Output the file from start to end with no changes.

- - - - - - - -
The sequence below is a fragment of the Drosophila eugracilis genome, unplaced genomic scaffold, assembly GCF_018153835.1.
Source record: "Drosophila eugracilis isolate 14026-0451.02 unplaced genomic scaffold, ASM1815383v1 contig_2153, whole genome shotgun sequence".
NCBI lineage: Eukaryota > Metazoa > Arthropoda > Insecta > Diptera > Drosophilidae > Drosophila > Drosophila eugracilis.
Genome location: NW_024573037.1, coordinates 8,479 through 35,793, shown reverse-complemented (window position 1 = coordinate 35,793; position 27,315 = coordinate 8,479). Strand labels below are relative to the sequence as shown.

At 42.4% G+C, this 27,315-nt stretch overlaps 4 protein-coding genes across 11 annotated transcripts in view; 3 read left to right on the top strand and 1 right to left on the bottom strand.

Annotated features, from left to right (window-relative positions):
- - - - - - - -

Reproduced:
The sequence below is a fragment of the Drosophila eugracilis genome, unplaced genomic scaffold, assembly GCF_018153835.1.
Source record: "Drosophila eugracilis isolate 14026-0451.02 unplaced genomic scaffold, ASM1815383v1 contig_2153, whole genome shotgun sequence".
NCBI lineage: Eukaryota > Metazoa > Arthropoda > Insecta > Diptera > Drosophilidae > Drosophila > Drosophila eugracilis.
Genome location: NW_024573037.1, coordinates 8,479 through 35,793, shown reverse-complemented (window position 1 = coordinate 35,793; position 27,315 = coordinate 8,479). Strand labels below are relative to the sequence as shown.

At 42.4% G+C, this 27,315-nt stretch overlaps 4 protein-coding genes across 11 annotated transcripts in view; 3 read left to right on the top strand and 1 right to left on the bottom strand.

Annotated features, from left to right (window-relative positions):